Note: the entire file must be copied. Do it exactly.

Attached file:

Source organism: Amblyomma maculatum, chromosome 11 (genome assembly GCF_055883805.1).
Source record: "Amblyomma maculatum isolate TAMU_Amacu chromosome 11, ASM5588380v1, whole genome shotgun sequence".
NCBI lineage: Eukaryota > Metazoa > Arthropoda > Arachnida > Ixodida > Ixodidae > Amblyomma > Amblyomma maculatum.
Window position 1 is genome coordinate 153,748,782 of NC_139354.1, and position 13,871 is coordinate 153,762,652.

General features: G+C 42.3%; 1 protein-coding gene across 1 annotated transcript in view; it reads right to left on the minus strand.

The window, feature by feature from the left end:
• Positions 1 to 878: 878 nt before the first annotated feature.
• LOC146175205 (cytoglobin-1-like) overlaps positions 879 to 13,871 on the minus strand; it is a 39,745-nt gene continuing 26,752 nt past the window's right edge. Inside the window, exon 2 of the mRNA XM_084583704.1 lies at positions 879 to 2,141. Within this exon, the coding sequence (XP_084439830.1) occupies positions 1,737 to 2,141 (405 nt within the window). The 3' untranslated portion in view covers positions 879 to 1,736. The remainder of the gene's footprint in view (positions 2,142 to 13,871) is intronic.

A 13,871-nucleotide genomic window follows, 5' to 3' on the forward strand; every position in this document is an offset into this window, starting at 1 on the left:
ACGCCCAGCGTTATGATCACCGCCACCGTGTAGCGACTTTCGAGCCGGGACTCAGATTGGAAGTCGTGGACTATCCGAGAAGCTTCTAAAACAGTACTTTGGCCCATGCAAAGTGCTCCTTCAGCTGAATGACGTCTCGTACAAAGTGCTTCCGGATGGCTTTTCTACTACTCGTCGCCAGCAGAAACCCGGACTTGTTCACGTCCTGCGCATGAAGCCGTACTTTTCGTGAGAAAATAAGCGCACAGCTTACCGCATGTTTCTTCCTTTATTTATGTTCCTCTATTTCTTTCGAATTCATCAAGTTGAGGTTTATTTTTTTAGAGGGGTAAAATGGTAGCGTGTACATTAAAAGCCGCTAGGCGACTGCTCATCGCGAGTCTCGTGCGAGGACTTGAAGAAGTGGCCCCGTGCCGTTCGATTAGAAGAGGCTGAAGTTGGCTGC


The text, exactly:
Source organism: Amblyomma maculatum, chromosome 11 (genome assembly GCF_055883805.1).
Source record: "Amblyomma maculatum isolate TAMU_Amacu chromosome 11, ASM5588380v1, whole genome shotgun sequence".
NCBI lineage: Eukaryota > Metazoa > Arthropoda > Arachnida > Ixodida > Ixodidae > Amblyomma > Amblyomma maculatum.
Window position 1 is genome coordinate 153,748,782 of NC_139354.1, and position 13,871 is coordinate 153,762,652.

General features: G+C 42.3%; 1 protein-coding gene across 1 annotated transcript in view; it reads right to left on the minus strand.

The window, feature by feature from the left end:
• Positions 1 to 878: 878 nt before the first annotated feature.
• LOC146175205 (cytoglobin-1-like) overlaps positions 879 to 13,871 on the minus strand; it is a 39,745-nt gene continuing 26,752 nt past the window's right edge. Inside the window, exon 2 of the mRNA XM_084583704.1 lies at positions 879 to 2,141. Within this exon, the coding sequence (XP_084439830.1) occupies positions 1,737 to 2,141 (405 nt within the window). The 3' untranslated portion in view covers positions 879 to 1,736. The remainder of the gene's footprint in view (positions 2,142 to 13,871) is intronic.

A 13,871-nucleotide genomic window follows, 5' to 3' on the forward strand; every position in this document is an offset into this window, starting at 1 on the left:
ACGCCCAGCGTTATGATCACCGCCACCGTGTAGCGACTTTCGAGCCGGGACTCAGATTGGAAGTCGTGGACTATCCGAGAAGCTTCTAAAACAGTACTTTGGCCCATGCAAAGTGCTCCTTCAGCTGAATGACGTCTCGTACAAAGTGCTTCCGGATGGCTTTTCTACTACTCGTCGCCAGCAGAAACCCGGACTTGTTCACGTCCTGCGCATGAAGCCGTACTTTTCGTGAGAAAATAAGCGCACAGCTTACCGCATGTTTCTTCCTTTATTTATGTTCCTCTATTTCTTTCGAATTCATCAAGTTGAGGTTTATTTTTTTAGAGGGGTAAAATGGTAGCGTGTACATTAAAAGCCGCTAGGCGACTGCTCATCGCGAGTCTCGTGCGAGGACTTGAAGAAGTGGCCCCGTGCCGTTCGATTAGAAGAGGCTGAAGTTGGCTGC